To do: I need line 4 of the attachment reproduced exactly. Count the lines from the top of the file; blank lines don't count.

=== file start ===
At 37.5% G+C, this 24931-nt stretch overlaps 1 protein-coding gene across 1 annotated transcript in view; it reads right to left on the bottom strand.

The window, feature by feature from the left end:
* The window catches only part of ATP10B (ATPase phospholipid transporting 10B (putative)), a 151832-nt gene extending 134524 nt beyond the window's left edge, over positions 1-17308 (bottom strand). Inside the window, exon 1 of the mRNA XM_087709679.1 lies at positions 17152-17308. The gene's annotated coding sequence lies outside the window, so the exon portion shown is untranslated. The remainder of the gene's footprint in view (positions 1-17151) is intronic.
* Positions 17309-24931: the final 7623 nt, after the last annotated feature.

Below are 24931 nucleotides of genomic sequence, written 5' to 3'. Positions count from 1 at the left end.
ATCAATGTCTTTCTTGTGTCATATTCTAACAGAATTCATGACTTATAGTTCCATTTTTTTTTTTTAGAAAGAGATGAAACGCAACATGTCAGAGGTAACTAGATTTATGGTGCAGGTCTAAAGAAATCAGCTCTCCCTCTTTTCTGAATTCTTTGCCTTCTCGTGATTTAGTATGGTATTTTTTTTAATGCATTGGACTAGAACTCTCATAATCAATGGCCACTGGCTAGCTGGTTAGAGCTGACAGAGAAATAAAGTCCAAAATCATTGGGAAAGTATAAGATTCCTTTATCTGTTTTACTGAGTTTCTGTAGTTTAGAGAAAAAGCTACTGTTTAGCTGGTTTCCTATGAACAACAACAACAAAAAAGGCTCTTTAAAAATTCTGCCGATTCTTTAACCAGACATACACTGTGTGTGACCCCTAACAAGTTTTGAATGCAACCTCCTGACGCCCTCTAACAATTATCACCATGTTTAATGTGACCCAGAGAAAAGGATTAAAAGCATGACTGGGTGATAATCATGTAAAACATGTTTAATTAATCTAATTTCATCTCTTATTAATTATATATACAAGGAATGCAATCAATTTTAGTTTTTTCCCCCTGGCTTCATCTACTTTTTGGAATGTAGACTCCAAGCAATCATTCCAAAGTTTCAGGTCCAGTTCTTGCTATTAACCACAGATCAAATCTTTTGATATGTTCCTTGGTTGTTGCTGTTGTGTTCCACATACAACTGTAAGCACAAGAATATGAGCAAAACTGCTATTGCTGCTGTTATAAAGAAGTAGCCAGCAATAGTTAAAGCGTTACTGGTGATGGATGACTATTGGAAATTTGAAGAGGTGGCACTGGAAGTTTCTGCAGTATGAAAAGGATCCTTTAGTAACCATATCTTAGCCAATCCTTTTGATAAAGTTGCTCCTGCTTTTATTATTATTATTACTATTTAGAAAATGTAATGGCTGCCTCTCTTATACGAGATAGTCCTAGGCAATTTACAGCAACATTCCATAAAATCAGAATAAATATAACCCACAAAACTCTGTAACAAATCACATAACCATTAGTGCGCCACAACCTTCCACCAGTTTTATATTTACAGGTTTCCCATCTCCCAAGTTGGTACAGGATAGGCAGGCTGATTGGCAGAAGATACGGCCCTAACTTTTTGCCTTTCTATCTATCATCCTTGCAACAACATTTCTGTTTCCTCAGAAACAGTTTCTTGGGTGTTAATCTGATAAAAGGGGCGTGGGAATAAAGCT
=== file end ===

* Positions 17309-24931: the final 7623 nt, after the last annotated feature.